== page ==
CHALK                                                                       363                                                                CHAMBERS

wick. Said to have neither shoal or reef. Its fisheries (salmon, cod, herring, mackerel and lobster) are very important'

Chalk. Chalk is a variety of soft limestone, made up chiefly of the shells of microscopic sea-animals, called Forami-nijera, which in life swim at or near the surface of the water. After the death of the animals their shells sink to the bottom. A cubic inch of chalk has been estimated to contain more than 1,000,000 shells. With the shells of the Foraminijera shells of other animals are sometimes mingled. In certain periods of the past these minute shells have accumulated in such numbers as to make beds scores of feet in thickness over great areas of the sea-bottom. Some portions of the sea-bottom on which these chalk-beds accumulated have subsequently been converted into land by uplift, so that chalk-formations now occur on the continents. Oozes similar to chalk are now accumulating on some parts of the ocean-bed. Contrary to the earlier belief, the chalk-formations known on the land were made in shallow, not in deep, water. The chalk of our country is found principally in the western plains, from Texas to Nebraska. In foreign countries it is found especially in France and England. Most of the known chalk was formed in the Cretaceous period (see Geology). In color it is usually white or whitish, and in composition it is chiefly carbonate of lime. Chalk is used extensively in the arts and to a slight extent in medicine. Various other substances, such as red chalk, yellow chalk, black chalk, French chalk, etc., which are soft and will make a mark, as on a blackboard, are erroneously called chalk.

Chalmers {chal'merz), Thomas, a Scottish divine, was born in Fife, Scotland, March 17, 1780. He was graduated at St. Andrews University, and began to preach when but 1 g years old. What made him the earnest Christian leader he became was the careful study he made of Christ's divinity, when asked to write an article on the subject for an encyclopaedia. Then his great genius broke forth like the sunshine. Called to the Tron church, Glasgow, his oratory took the city by storm; visiting London, his preaching soon made him as well-known as at home. To wrestle with the ignorance and vice of Glasgow, he became minister of St. John's parish, with its 2,000 families of work-people. Here he set up day-schools and 40 or 50 Sunday-schools. The authorities left him the whole management of the poor in his parish, and in four years he reduced the amount expended on paupers from $7,000 to $1,120. This work ruined his health, and he left it to take a professorship in St. Andrews and, afterward, in Edinburgh. He felt very strongly on the questions that then divided the Scottish church, and, followed by 470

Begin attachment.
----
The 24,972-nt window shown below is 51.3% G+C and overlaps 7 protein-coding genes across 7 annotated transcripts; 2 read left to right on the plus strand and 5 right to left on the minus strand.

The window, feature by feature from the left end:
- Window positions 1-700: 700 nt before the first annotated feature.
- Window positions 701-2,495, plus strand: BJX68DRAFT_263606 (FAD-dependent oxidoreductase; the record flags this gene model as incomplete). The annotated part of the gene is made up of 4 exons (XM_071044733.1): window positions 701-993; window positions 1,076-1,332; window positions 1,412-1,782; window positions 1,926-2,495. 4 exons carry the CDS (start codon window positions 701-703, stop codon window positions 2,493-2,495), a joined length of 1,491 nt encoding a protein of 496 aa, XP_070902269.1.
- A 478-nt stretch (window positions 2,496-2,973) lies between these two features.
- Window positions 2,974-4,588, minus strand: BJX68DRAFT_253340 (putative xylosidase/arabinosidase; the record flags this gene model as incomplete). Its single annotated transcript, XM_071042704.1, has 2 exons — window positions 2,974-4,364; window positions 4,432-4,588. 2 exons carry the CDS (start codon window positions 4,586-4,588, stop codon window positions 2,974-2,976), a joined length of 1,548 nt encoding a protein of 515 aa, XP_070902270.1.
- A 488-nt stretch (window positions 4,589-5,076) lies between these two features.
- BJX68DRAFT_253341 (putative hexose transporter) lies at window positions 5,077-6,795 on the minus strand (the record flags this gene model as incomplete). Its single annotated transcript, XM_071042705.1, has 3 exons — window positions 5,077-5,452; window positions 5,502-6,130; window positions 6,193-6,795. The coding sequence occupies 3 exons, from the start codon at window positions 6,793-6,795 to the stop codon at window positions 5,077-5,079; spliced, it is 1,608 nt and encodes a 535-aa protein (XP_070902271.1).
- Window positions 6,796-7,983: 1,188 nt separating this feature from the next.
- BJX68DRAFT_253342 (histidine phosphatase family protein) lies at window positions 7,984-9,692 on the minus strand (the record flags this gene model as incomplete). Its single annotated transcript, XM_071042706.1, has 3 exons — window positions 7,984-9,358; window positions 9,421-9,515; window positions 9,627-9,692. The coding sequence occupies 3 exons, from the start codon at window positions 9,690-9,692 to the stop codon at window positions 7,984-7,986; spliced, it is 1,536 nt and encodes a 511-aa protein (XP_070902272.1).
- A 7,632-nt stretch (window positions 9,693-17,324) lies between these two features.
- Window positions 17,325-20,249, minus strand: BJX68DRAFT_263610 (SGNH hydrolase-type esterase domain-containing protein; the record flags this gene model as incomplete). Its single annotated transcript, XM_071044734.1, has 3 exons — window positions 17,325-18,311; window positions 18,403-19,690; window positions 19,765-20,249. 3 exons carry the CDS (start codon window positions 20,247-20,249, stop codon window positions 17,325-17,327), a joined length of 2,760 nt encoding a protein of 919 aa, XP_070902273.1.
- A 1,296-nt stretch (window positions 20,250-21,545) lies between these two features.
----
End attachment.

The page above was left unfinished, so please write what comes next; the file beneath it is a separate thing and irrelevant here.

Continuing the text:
clergymen, he led a secession movement and founded what is known as the Free Church of Scotland. All his life he was a busy writer. His works extend to 34 volumes, mostly on theological, Christian and social subjects. As a pulpit orator he was unrivaled. Gentle, guileless and genial-hearted, he combined great brain-power and imagination with the shrewdest common sense. He died on May 31, 1847.

Cham'berlain, Rt. Hon. Joseph, an English statesman and M.P., for Birmingham West, was born in London, in July 1836, and educated at University College. He began his political career as an advanced

Radical, was thrice elected mayor of Birmingham and was in 1876 returned to Parliament for that city, a section of which he still represents. In early life he was an active member of the firm of Messrs. Nettle-fold & Co., screw manufacturers of Birmingham. In 1880 he became president of the board of trade in Mr. Gladstone's cabinet, and came into prominence as an able politician and forceful debater. Taking issue with his political chief on the subject of Irish home-rule, he in 1886 allied himself with the Conservatives. Though at first disliked by the latter, he has since become their leader in the house of commons, where he is regarded as a fierce fighter and hard hitter as well as a man of great force and ability. He took office in the Tory ministry of Lord Salisbury as colonial secretary, and did much to promote colonial enthusiasm for the war with the Boers in South Africa, to bring about Australian federation and in his masterful way in Parliament to defend the Tory government for the mistakes and shortcomings in the Boer War. He is an earnest advocate of municipal reform and of the betterment of the condition of the working classes. He is lord-rector of Glasgow University. In 1888 he married, as his third wife, Mary, daughter of W. C. Endicott, formerly United States secretary of war. Of late, advancing years and ill-health have withdrawn him from many of his accustomed activities.

Chambers (cham'berz), William, was born on April 16, 1800, at Peebles, Scotland. The boy's schooling ceased in his thirteenth year, owing to his father's business troubles. After a five years' apprenticeship to an Edinburgh bookseller, he started in business

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